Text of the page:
Enterprise sales are large revenue drivers that require multiple touchpoints and typically take months to close. Successful SDMs don’t treat this sales process as a numbers game, but rather they take the time and put forth the required effort to build solid relationships with each of their enterprise clients – leading to more favorable outcomes over time.

Teamwork skills

Successful enterprise sales takes a village, and a good SDM should take advantage of all of the help they can get from the rest of their organization. From customer success teams that can ensure an enterprise prospect that they are in good hands, to product teams that can differentiate against the competition, willingly collaborating with others is a skill that can win more deals.

Exercises to Help Enterprise SDMs Develop the Required Skills to Succeed

Sales training programs improve the skills of your sales team, support customer understanding, and increase revenue. Your team will benefit from solid training during onboarding and at regular intervals throughout their time with your company.

Exercises to develop presentation skills


Role-playing is often an ongoing exercise for enterprise SDMs and a valuable training mechanism for salespeople of any kind2. Role-playing introduces a number of different scenarios that could arise during the course of a sales call or presentation, allowing the salesperson to prepare for all possible responses and objections during the real thing. Good role-playing will often teach salespeople to extract valuable lead information from a prospect without coming off as pushy or interrogative.

In the video below, SalesRoads’ president, David Kreiger, talks about the importance of SDR role-playing as a part of an ongoing training program for your campaign:

Public speaking

Public speaking is a sought-after skill in the business world at-large, and a confident and clear speaker that can easily articulate the complexities of an enterprise sale will often make for a great SDM. Public speaking is a skill that is perfected largely through repetition, with team presentations and sample demonstrations usually serving as good formats for practice.

Rejection training

It can be natural for rejection to impact morale in a negative way, but the most successful enterprise SDMs are those that minimize the emotional response to rejection and can recenter the conversation. Rejection training can be done in conjunction with role-playing, as a salesperson can be confronted with rejection to a number of their proposed points and develop rebuttals accordingly.

Exercises to develop relationship-building skills


Even though the persona of many prospective enterprise clients may be the same, successful sales development managers know that they need to sell to the individual and not the title. Researching a prospect before making contact and then referencing some details specific to them during an introductory meeting is a great first step in building a strong long-term relationship.

Mentorship programs

One of the best ways to become successful as an SDM is to seek out mentors that have already held the role and fully understand the challenges that enterprise sales development managers go through. Not only can mentors lend their perspectives, but they can also help with accountability and personal development.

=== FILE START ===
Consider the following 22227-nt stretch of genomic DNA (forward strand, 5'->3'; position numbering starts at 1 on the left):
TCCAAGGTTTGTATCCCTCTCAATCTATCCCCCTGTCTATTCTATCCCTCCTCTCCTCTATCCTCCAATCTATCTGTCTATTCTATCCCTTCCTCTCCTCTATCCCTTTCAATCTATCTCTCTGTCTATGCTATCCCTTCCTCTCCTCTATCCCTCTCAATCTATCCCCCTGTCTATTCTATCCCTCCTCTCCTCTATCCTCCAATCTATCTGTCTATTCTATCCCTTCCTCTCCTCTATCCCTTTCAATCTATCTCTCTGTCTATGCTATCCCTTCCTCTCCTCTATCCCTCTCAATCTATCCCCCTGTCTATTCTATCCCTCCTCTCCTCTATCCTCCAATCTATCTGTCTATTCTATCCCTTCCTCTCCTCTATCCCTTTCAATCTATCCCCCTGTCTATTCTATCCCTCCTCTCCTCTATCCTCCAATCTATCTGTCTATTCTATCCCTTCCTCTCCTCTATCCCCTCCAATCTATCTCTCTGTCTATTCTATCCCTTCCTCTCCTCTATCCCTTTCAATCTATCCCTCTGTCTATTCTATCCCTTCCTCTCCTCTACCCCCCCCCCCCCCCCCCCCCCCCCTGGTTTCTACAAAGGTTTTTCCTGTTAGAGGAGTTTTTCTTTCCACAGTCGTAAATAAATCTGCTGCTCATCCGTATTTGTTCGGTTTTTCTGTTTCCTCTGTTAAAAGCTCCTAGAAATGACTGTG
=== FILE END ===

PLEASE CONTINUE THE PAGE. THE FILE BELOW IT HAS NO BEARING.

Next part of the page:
Social selling

Many, if not all, enterprise sales prospects have profiles across various social networks, and this can be an extremely valuable channel for enterprise SDMs. Social networks allow salespeople to learn about their prospect’s interests and personalities, and the most successful SDMs will share content and provide value to these prospects before ever engaging them in a sales-focused conversation.

Exercises to develop teamwork skills


Rising tides raise all ships and this is as true in the sales department as anywhere else across the organization. Salespeople should not be competing with each other for individual success, but working together as a team to collectively move deals forward. Successful SDMs map out their ideal sales process ahead of time and work with other stakeholders (SDRs, AEs, marketing, customer success) to ensure that all parties are on the same page and contributing their pieces to the overarching goal.

Sales call reviews

Analyzing successful – or unsuccessful – sales calls can be an important practice for the entire sales organization. SDMs can sit with their SDRs either individually or in a group setting to review the details of each call as part of an ongoing continuous improvement initiative.

Team building tasks and projects

Hands-on collaboration within the sales team is one of the most effective ways to develop a solid foundation of teamwork across all members. Group role-playing, call and presentation reviews, and rejection training can build trust & camaraderie from the sales development manager all the way down to the most junior SDR. Sales is a team sport and the team that practices together, wins together!

Bottom Line

Enterprise sales are complex processes that most often lead to successful outcomes when guided by a steady and seasoned hand. Enterprise sales development managers must keep keen attention to detail across a number of touchpoints and many months in order to successfully close deals, and they must do so while also managing relationships within their team and collaborating with other stakeholders across the larger organization.

In short, it’s a hard job done well by specialized individuals that do not come cheaply. According to CompGuage’s compensation report shown below3, enterprise SDMs in San Francisco earn over $200,000 per year, and enterprise SDMs in the top 6 most expensive markets in the US all earn well over $100,000 annually:

LocationAvg. Enterprise SDM Compensation
San Francisco$204,000
New York$193,000
Washington, D.C.$141,000
Los Angeles$140,000

Luckily, with the rise of remote work, outsourcing sales to a dedicated and properly trained appointment-setting company has become a popular solution for organizations that sell to the enterprise. In fact, companies like SalesRoads can provide experienced, reliable sales managers that are seasoned in selling to the enterprise, and they can do so at much less of an investment than hiring an enterprise sales development manager internally.

If you’d like to hear how we’ve trained our enterprise sales development managers for success, reach out and request a quote here.


  1. https://www.revenue.io/blog/sales-quotas
  2. https://hbr.org/1987/05/role-playing-as-a-sales-training-tool
  3. https://compgauge.com/account-size/enterprise/sales-development-manager/